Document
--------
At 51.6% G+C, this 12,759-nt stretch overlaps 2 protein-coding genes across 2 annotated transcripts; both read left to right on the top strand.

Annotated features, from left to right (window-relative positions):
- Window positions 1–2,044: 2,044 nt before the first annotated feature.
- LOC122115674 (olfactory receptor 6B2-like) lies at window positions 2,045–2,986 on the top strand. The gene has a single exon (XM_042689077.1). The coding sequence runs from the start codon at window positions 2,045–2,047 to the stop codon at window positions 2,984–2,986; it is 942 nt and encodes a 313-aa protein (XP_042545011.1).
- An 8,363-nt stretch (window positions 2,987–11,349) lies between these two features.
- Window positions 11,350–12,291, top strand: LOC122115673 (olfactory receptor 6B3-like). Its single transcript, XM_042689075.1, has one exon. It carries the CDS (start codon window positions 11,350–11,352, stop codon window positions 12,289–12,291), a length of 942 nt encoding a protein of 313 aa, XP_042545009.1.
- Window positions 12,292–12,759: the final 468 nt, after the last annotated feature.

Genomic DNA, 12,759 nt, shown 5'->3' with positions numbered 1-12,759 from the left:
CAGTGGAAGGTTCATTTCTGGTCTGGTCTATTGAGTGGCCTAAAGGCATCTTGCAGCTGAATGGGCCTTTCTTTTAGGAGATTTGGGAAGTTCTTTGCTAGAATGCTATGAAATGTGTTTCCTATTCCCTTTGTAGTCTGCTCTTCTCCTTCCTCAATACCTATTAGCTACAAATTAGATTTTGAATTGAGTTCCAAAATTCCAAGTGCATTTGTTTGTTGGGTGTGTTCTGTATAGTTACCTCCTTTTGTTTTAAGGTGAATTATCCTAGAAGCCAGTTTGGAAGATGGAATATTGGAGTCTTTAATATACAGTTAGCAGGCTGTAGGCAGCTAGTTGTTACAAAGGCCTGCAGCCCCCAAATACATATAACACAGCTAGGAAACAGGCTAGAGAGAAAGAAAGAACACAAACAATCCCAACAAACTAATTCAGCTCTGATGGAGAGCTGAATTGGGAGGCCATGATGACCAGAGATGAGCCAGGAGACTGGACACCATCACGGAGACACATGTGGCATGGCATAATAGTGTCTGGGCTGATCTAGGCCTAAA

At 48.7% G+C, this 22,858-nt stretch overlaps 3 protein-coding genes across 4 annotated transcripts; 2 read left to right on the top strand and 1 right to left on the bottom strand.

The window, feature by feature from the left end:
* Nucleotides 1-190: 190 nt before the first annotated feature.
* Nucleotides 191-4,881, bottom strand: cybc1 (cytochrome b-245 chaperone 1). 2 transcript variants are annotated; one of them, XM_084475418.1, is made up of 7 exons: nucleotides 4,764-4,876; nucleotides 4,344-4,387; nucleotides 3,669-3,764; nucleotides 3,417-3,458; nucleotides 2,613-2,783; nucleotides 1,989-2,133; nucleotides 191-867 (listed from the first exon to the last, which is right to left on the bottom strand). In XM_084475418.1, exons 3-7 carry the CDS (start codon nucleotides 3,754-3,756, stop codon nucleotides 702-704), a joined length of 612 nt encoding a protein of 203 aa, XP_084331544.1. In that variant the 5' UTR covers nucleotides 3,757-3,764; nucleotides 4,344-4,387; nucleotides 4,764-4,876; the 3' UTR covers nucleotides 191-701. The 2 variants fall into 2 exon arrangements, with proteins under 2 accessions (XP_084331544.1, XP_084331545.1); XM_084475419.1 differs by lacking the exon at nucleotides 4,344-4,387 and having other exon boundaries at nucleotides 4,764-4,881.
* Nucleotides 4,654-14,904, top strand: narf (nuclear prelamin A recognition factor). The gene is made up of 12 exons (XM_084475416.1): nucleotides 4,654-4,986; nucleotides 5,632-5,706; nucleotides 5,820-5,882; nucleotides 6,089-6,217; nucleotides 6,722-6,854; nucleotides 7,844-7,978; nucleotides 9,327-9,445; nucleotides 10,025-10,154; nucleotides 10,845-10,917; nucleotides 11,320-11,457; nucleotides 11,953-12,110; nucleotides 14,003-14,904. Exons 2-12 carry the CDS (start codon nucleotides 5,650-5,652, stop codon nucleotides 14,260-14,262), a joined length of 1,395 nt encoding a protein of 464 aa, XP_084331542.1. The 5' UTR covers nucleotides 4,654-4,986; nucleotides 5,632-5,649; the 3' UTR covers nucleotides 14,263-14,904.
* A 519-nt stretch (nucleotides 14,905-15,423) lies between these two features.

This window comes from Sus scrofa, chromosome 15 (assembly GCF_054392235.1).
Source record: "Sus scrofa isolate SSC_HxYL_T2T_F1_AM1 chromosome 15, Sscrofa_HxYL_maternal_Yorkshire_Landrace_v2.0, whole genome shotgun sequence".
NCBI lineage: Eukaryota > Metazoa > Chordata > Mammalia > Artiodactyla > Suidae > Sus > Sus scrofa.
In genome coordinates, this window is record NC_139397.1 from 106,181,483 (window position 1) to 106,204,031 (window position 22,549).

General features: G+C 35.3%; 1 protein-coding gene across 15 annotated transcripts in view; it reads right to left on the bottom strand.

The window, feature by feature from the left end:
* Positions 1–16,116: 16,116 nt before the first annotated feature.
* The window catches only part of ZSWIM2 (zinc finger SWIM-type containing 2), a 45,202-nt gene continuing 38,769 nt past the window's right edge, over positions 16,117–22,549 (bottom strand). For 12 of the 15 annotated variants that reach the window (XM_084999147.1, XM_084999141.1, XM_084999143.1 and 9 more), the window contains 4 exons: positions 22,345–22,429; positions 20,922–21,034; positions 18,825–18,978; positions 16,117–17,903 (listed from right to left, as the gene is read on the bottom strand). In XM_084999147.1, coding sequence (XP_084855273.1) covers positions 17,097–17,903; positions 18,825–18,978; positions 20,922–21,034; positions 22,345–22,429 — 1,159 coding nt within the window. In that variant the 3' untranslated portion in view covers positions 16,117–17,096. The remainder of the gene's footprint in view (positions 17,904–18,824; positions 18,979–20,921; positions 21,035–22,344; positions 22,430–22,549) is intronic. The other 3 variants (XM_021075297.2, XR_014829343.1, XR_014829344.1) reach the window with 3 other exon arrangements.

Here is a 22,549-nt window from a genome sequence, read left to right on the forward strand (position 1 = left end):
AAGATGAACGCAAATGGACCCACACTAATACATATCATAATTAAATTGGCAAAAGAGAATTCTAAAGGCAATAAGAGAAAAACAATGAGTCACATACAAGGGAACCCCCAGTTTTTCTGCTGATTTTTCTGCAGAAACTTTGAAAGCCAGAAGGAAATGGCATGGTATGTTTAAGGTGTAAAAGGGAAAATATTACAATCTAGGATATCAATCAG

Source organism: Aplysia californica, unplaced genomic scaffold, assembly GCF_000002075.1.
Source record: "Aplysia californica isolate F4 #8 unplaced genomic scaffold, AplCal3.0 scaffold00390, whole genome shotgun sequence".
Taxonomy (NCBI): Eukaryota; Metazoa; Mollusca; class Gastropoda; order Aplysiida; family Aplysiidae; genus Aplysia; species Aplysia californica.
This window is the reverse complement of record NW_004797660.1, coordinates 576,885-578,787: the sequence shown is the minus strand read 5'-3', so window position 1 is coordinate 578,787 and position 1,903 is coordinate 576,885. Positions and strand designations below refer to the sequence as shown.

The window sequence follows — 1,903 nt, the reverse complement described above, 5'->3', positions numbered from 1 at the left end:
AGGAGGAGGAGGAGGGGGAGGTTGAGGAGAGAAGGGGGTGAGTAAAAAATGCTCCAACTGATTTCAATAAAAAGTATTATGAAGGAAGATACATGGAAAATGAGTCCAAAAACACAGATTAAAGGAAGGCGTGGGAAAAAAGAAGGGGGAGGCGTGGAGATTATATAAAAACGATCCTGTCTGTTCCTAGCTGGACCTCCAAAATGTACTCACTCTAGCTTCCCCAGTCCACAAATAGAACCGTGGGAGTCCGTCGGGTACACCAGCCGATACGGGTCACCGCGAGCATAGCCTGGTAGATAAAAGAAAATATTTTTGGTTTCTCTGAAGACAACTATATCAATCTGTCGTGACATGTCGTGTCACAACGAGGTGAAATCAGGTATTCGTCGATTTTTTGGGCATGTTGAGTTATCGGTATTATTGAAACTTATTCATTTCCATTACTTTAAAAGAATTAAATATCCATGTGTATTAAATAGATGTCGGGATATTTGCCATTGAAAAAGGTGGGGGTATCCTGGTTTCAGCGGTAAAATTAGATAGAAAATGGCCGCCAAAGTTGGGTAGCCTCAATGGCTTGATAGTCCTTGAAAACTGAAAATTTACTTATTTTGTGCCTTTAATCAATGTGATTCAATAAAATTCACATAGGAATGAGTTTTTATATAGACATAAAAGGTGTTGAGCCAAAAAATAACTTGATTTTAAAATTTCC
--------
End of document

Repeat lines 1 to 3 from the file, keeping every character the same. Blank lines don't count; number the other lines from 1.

At 51.6% G+C, this 12,759-nt stretch overlaps 2 protein-coding genes across 2 annotated transcripts; both read left to right on the top strand.

Annotated features, from left to right (window-relative positions):
- Window positions 1–2,044: 2,044 nt before the first annotated feature.